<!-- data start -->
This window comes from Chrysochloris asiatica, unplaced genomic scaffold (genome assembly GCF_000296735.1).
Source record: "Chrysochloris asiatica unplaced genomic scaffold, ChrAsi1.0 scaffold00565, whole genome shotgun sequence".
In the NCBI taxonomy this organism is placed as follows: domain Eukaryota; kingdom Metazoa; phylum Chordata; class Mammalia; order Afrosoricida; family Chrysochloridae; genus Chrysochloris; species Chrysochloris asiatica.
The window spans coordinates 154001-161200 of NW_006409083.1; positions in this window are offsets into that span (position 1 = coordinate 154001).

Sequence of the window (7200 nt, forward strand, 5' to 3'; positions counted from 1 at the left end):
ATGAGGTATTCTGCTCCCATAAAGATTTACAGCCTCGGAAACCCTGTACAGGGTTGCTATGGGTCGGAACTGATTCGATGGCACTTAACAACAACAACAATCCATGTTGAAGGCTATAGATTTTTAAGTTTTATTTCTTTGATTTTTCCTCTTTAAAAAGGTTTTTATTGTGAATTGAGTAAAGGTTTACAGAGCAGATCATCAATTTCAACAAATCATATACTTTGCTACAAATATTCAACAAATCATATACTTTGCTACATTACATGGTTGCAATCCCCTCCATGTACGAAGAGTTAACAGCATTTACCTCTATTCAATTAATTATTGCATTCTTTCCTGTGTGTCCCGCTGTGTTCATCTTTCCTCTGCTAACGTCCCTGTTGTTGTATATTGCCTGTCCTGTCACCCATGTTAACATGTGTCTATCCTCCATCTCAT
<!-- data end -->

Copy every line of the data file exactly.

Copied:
This window comes from Chrysochloris asiatica, unplaced genomic scaffold (genome assembly GCF_000296735.1).
Source record: "Chrysochloris asiatica unplaced genomic scaffold, ChrAsi1.0 scaffold00565, whole genome shotgun sequence".
In the NCBI taxonomy this organism is placed as follows: domain Eukaryota; kingdom Metazoa; phylum Chordata; class Mammalia; order Afrosoricida; family Chrysochloridae; genus Chrysochloris; species Chrysochloris asiatica.
The window spans coordinates 154001-161200 of NW_006409083.1; positions in this window are offsets into that span (position 1 = coordinate 154001).

Sequence of the window (7200 nt, forward strand, 5' to 3'; positions counted from 1 at the left end):
ATGAGGTATTCTGCTCCCATAAAGATTTACAGCCTCGGAAACCCTGTACAGGGTTGCTATGGGTCGGAACTGATTCGATGGCACTTAACAACAACAACAATCCATGTTGAAGGCTATAGATTTTTAAGTTTTATTTCTTTGATTTTTCCTCTTTAAAAAGGTTTTTATTGTGAATTGAGTAAAGGTTTACAGAGCAGATCATCAATTTCAACAAATCATATACTTTGCTACAAATATTCAACAAATCATATACTTTGCTACATTACATGGTTGCAATCCCCTCCATGTACGAAGAGTTAACAGCATTTACCTCTATTCAATTAATTATTGCATTCTTTCCTGTGTGTCCCGCTGTGTTCATCTTTCCTCTGCTAACGTCCCTGTTGTTGTATATTGCCTGTCCTGTCACCCATGTTAACATGTGTCTATCCTCCATCTCAT